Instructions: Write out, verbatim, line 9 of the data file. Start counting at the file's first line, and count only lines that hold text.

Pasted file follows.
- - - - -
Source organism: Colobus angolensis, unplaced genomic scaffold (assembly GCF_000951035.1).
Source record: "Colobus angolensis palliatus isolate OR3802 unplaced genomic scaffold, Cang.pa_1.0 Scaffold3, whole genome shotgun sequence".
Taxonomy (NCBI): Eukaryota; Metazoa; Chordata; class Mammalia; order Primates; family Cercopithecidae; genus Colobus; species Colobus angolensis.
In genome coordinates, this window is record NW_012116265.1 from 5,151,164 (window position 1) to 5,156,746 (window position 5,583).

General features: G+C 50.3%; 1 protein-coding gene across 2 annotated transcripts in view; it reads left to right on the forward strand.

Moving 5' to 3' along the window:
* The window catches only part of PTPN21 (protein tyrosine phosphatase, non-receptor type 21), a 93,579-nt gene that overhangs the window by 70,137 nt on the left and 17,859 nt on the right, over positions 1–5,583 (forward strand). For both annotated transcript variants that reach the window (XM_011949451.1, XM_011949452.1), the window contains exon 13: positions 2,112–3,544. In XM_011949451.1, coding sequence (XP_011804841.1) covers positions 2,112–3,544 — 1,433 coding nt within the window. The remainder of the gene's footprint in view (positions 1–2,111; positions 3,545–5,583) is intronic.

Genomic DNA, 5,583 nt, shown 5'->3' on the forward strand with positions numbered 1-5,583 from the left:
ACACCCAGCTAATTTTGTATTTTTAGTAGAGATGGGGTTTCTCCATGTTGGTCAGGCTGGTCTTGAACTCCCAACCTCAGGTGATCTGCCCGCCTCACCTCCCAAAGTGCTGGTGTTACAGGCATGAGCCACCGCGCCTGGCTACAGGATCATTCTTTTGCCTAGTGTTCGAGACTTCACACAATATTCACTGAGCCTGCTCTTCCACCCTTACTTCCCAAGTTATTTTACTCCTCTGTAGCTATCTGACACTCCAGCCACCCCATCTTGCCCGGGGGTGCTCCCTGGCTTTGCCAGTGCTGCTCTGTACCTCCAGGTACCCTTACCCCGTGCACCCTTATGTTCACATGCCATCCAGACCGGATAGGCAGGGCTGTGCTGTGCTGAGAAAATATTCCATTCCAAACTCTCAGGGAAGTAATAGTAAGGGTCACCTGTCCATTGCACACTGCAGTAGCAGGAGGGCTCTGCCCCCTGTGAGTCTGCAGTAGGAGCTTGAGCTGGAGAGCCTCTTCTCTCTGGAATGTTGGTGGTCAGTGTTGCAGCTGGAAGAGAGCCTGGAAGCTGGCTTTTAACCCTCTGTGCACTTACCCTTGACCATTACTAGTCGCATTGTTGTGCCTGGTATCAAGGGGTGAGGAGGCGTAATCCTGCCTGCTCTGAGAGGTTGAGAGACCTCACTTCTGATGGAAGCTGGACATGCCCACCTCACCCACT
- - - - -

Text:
ACACCCAGCTAATTTTGTATTTTTAGTAGAGATGGGGTTTCTCCATGTTGGTCAGGCTGGTCTTGAACTCCCAACCTCAGGTGATCTGCCCGCCTCACCTCCCAAAGTGCTGGTGTTACAGGCATGAGCCACCGCGCCTGGCTACAGGATCATTCTTTTGCCTAGTGTTCGAGACTTCACACAATATTCACTGAGCCTGCTCTTCCACCCTTACTTCCCAAGTTATTTTACTCCTCTGTAGCTATCTGACACTCCAGCCACCCCATCTTGCCCGGGGGTGCTCCCTGGCTTTGCCAGTGCTGCTCTGTACCTCCAGGTACCCTTACCCCGTGCACCCTTATGTTCACATGCCATCCAGACCGGATAGGCAGGGCTGTGCTGTGCTGAGAAAATATTCCATTCCAAACTCTCAGGGAAGTAATAGTAAGGGTCACCTGTCCATTGCACACTGCAGTAGCAGGAGGGCTCTGCCCCCTGTGAGTCTGCAGTAGGAGCTTGAGCTGGAGAGCCTCTTCTCTCTGGAATGTTGGTGGTCAGTGTTGCAGCTGGAAGAGAGCCTGGAAGCTGGCTTTTAACCCTCTGTGCACTTACCCTTGACCATTACTAGTCGCATTGTTGTGCCTGGTATCAAGGGGTGAGGAGGCGTAATCCTGCCTGCTCTGAGAGGTTGAGAGACCTCACTTCTGATGGAAGCTGGACATGCCCACCTCACCCACT